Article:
A new jobs support scheme will see the Treasury top up the wages of people in “viable” jobs working at least a third of their normal hours.
Chancellor Rishi Sunak said the initiative, which replaces the furlough scheme, will be in effect for six months starting in November.
He told the House of Commons it is “fundamentally wrong” to hold people in jobs that only exist inside the furlough system.
The new jobs support scheme will see the UK Government along with employers pay up to two-thirds of the wages of people in work.
The Treasury will provide similar support for the self-employed, the Chancellor added.
He also announced the VAT cut to 5% for businesses in tourism and hospitality will be extended until the end of March next year in targeted support for the sectors.
In addition, a new “pay as you grow” scheme will allow firms who have taken out emergency “bounce back” coronavirus loans from the government to repay them over a period of up to 10 years.
For the new jobs support scheme, the level of government grant will be calculated based on the worker’s usual salary – but it will be capped at £697.92 per month.
People working at least a third of their usual hours will be paid for that work as normal.
Then, the state and employers will increase those wages to cover two-thirds of the pay they have lost by working reduced hours, meaning they would receive at least 77% of their usual pay.
The government will cover 22%, or up to £697.92 a month, and the employer will have to pay the remaining 55% (including the third they have already covered).
The scheme will cost the Treasury an estimated £300m a month for every million workers who take up the scheme.
Sunak said it would allow businesses to keep employees in a job on shorter hours.
It will apply to small and medium-sized firms, but larger firms will only be eligible if they have seen a fall in turnover during the crisis.
Businesses will not be able to issue redundancy notices to employees while taking part in the jobs support scheme and there will be restrictions on capital distributions to shareholders.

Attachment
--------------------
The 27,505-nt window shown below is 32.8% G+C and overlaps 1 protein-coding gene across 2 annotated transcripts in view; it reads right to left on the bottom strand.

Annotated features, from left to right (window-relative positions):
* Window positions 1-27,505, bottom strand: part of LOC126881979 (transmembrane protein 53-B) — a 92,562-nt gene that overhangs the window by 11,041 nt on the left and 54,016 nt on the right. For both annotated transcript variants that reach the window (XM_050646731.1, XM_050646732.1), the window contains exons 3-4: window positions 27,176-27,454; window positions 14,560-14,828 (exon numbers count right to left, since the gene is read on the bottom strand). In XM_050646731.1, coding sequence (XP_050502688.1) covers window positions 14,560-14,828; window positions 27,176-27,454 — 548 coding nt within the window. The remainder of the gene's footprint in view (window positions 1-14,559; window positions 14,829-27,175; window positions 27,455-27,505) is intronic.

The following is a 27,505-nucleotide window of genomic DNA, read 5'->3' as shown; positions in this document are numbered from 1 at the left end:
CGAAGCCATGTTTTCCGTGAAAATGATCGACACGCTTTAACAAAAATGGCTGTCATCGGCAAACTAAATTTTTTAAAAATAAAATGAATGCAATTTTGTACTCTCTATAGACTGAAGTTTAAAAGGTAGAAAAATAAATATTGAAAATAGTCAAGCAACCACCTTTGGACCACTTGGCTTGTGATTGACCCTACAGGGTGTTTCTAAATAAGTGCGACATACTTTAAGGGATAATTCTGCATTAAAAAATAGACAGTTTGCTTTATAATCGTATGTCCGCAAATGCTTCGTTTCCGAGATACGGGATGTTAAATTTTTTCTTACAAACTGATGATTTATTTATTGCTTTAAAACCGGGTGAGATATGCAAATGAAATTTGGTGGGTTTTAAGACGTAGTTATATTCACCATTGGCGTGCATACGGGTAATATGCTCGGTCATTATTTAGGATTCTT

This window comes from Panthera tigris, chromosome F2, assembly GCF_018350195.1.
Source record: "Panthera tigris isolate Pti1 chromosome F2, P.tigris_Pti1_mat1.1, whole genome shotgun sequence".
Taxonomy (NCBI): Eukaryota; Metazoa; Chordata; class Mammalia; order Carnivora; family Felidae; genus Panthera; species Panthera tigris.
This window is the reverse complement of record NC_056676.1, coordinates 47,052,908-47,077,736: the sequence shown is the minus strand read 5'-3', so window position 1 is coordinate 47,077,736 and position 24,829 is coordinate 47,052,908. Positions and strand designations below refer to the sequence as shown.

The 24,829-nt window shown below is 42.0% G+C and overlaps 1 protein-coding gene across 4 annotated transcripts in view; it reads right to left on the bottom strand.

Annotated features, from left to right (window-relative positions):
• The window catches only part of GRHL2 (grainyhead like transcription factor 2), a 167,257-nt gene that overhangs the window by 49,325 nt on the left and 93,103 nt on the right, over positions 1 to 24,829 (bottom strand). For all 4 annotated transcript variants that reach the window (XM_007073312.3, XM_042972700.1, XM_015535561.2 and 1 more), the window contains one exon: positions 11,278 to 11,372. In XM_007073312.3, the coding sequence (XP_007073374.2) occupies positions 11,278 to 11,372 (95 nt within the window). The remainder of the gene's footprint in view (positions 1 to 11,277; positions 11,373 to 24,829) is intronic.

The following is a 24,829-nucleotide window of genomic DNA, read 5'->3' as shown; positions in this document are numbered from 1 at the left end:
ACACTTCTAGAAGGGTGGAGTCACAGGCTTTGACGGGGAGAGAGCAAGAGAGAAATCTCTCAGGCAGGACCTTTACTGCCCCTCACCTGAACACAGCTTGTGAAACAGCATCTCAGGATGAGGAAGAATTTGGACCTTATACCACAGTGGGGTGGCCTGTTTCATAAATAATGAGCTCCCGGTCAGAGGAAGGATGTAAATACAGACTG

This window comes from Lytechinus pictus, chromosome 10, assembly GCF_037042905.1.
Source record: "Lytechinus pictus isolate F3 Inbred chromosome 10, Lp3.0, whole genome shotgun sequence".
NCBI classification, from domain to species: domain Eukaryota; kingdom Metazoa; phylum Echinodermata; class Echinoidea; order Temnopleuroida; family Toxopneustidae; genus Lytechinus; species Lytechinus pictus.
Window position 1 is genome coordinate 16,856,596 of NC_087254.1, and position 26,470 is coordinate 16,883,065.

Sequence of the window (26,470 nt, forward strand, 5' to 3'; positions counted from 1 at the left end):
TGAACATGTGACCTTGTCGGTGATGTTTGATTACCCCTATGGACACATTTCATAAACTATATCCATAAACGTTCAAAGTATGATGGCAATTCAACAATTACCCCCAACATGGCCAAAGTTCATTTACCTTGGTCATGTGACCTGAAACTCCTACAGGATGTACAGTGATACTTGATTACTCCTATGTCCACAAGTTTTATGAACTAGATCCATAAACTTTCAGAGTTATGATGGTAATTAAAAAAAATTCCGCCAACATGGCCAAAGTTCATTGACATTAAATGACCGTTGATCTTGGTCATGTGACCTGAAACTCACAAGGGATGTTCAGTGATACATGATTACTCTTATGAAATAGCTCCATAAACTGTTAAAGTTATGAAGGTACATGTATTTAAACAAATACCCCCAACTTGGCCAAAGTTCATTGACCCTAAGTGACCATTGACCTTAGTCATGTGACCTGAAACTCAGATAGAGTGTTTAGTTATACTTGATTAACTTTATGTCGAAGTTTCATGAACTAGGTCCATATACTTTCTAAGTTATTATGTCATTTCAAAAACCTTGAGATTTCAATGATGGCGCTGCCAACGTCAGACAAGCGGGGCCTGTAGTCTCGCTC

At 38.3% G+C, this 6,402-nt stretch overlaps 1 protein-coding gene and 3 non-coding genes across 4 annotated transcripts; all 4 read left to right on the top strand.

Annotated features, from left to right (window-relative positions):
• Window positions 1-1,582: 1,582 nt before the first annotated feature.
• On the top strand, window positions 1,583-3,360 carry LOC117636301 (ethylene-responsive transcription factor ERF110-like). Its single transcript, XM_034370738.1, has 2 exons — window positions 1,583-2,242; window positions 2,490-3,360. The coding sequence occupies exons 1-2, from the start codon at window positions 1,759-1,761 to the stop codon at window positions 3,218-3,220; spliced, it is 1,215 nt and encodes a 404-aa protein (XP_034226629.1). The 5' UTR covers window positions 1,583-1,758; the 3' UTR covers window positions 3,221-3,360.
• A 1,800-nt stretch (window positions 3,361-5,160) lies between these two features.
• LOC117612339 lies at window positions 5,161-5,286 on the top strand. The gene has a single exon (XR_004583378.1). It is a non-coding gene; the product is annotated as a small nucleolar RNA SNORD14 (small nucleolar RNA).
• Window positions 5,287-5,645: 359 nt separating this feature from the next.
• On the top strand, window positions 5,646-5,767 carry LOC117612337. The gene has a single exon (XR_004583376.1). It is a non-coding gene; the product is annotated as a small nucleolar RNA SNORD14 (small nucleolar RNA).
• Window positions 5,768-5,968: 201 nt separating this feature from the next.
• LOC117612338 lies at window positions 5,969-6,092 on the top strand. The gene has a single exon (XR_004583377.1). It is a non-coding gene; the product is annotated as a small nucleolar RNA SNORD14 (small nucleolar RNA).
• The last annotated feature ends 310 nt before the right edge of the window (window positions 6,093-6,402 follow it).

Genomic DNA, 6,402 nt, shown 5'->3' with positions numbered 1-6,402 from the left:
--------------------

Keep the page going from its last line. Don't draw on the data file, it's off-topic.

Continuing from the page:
Sunak told MPs: “The government will directly support the wages of people in work, giving businesses who face depressed demand the option of keeping employees in a job on shorter hours rather than making them redundant.”
The Chancellor said this latest economic intervention is built on “three principles”.
Sunak continued: “First, it will support viable jobs. To make sure of that employees must work at least a third of their normal hours and be paid for that work as normal by their employer.
“The government, together with employers, will then increase those people’s wages covering two-thirds of the pay they have lost by reducing their working hours, and the employee will keep their job.
“Second, we will target support at firms who need it the most. All small and medium-sized businesses are eligible but larger businesses only when their turnover has fallen through the crisis.
“Third, it will be open to employers across the United Kingdom, even if they have not previously used the furlough scheme.
“The scheme will run for six months starting in November and employers retaining furloughed staff on shorter hours can claim both the jobs support scheme and the jobs retention bonus.”
Sunak further announced the extension of the grant scheme for self-employed people.
An initial taxable grant will be provided to those who are currently eligible for grant and are continuing to actively trade but face reduced demand due to coronavirus.
A lump sum will cover three months’ worth of profits for the period from November to the end of January next year, worth 20% of average monthly profits – down from 80% previously – up to a total of £1875.
An additional second grant, which will be kept under review, could be available for the self-employed to cover the period from next February to April.
Explaining the need to replace furlough, the Chancellor said “we can’t save every business” and “we can’t save every job”.
He went on: “Our economy is now likely to undergo a more permanent adjustment.
“The sources of our economic growth and the kinds of jobs we create will adapt and evolve to the new normal and our plan needs to adapt and evolve in response.
“Above all, we need to face up to the trade-offs and hard choices coronavirus presents and there has been no harder choice than to end the furlough scheme.
“The furlough was the right policy at the time we introduced it – it provided immediate short-term protection for millions of jobs through a period of acute crisis.
“But as the economy re-opens it is fundamentally wrong to hold people in jobs that only exist inside the furlough.”
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